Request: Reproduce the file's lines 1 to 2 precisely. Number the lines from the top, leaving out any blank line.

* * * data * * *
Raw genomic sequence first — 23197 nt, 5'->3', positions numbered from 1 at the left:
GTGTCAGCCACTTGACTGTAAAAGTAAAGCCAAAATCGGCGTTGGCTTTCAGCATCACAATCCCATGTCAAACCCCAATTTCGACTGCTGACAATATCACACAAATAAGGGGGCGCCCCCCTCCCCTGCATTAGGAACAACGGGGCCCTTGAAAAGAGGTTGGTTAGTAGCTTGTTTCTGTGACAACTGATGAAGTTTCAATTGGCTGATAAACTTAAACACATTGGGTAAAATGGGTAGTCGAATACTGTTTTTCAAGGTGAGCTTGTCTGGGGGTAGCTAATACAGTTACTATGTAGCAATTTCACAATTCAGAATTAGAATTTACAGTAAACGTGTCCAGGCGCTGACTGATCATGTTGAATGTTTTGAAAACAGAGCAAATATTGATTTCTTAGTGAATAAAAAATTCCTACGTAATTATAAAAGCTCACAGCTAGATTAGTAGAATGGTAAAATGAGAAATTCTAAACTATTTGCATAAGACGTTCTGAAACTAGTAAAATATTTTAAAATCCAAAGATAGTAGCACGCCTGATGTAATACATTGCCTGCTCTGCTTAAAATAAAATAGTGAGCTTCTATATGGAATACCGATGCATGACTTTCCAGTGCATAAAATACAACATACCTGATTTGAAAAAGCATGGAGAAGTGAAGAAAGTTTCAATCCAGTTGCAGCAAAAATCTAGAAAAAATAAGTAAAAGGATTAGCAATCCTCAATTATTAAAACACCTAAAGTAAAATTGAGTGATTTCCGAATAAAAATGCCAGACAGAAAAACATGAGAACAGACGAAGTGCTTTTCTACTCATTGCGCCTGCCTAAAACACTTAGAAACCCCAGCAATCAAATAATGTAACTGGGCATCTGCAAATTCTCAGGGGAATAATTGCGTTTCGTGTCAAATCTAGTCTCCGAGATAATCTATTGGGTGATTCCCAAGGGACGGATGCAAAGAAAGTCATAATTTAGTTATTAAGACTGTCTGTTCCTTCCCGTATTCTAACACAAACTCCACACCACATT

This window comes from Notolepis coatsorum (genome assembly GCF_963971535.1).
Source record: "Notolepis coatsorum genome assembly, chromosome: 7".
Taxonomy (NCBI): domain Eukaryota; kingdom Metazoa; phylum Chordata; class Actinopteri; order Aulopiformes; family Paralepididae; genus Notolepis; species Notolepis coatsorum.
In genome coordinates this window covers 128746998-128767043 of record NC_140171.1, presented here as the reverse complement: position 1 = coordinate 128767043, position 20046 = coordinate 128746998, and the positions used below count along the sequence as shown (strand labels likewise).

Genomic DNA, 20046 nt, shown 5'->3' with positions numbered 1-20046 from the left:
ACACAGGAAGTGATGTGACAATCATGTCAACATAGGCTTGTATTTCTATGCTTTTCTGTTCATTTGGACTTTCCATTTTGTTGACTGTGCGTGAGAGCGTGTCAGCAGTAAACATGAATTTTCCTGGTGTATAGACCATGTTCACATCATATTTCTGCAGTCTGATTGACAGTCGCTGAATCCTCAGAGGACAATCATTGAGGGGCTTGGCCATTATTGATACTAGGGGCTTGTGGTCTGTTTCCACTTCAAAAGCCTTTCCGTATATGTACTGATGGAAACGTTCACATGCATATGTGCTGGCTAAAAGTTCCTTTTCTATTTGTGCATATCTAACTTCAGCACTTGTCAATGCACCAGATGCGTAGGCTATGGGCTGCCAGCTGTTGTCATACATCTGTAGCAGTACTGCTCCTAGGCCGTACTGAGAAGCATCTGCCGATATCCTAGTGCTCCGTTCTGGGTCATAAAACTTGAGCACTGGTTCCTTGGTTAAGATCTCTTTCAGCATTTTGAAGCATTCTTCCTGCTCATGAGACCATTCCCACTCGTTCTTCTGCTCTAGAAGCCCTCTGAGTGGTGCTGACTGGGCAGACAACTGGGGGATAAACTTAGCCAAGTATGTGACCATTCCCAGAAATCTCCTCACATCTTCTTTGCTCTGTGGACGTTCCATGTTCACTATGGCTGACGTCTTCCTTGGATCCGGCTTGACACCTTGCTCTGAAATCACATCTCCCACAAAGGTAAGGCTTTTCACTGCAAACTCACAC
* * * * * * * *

Raw genomic sequence first — 23197 nt, 5'->3', positions numbered from 1 at the left:
GTGTCAGCCACTTGACTGTAAAAGTAAAGCCAAAATCGGCGTTGGCTTTCAGCATCACAATCCCATGTCAAACCCCAATTTCGACTGCTGACAATATCACACAAATAAGGGGGCGCCCCCCTCCCCTGCATTAGGAACAACGGGGCCCTTGAAAAGAGGTTGGTTAGTAGCTTGTTTCTGTGACAACTGATGAAGTTTCAATTGGCTGATAAACTTAAACACATTGGGTAAAATGGGTAGTCGAATACTGTTTTTCAAGGTGAGCTTGTCTGGGGGTAGCTAATACAGTTACTATGTAGCAATTTCACAATTCAGAATTAGAATTTACAGTAAACGTGTCCAGGCGCTGACTGATCATGTTGAATGTTTTGAAAACAGAGCAAATATTGATTTCTTAGTGAATAAAAAATTCCTACGTAATTATAAAAGCTCACAGCTAGATTAGTAGAATGGTAAAATGAGAAATTCTAAACTATTTGCATAAGACGTTCTGAAACTAGTAAAATATTTTAAAATCCAAAGATAGTAGCACGCCTGATGTAATACATTGCCTGCTCTGCTTAAAATAAAATAGTGAGCTTCTATATGGAATACCGATGCATGACTTTCCAGTGCATAAAATACAACATACCTGATTTGAAAAAGCATGGAGAAGTGAAGAAAGTTTCAATCCAGTTGCAGCAAAAATCTAGAAAAAATAAGTAAAAGGATTAGCAATCCTCAATTATTAAAACACCTAAAGTAAAATTGAGTGATTTCCGAATAAAAATGCCAGACAGAAAAACATGAGAACAGACGAAGTGCTTTTCTACTCATTGCGCCTGCCTAAAACACTTAGAAACCCCAGCAATCAAATAATGTAACTGGGCATCTGCAAATTCTCAGGGGAATAATTGCGTTTCGTGTCAAATCTAGTCTCCGAGATAATCTATTGGGTGATTCCCAAGGGACGGATGCAAAGAAAGTCATAATTTAGTTATTAAGACTGTCTGTTCCTTCCCGTATTCTAACACAAACTCCACACCACATT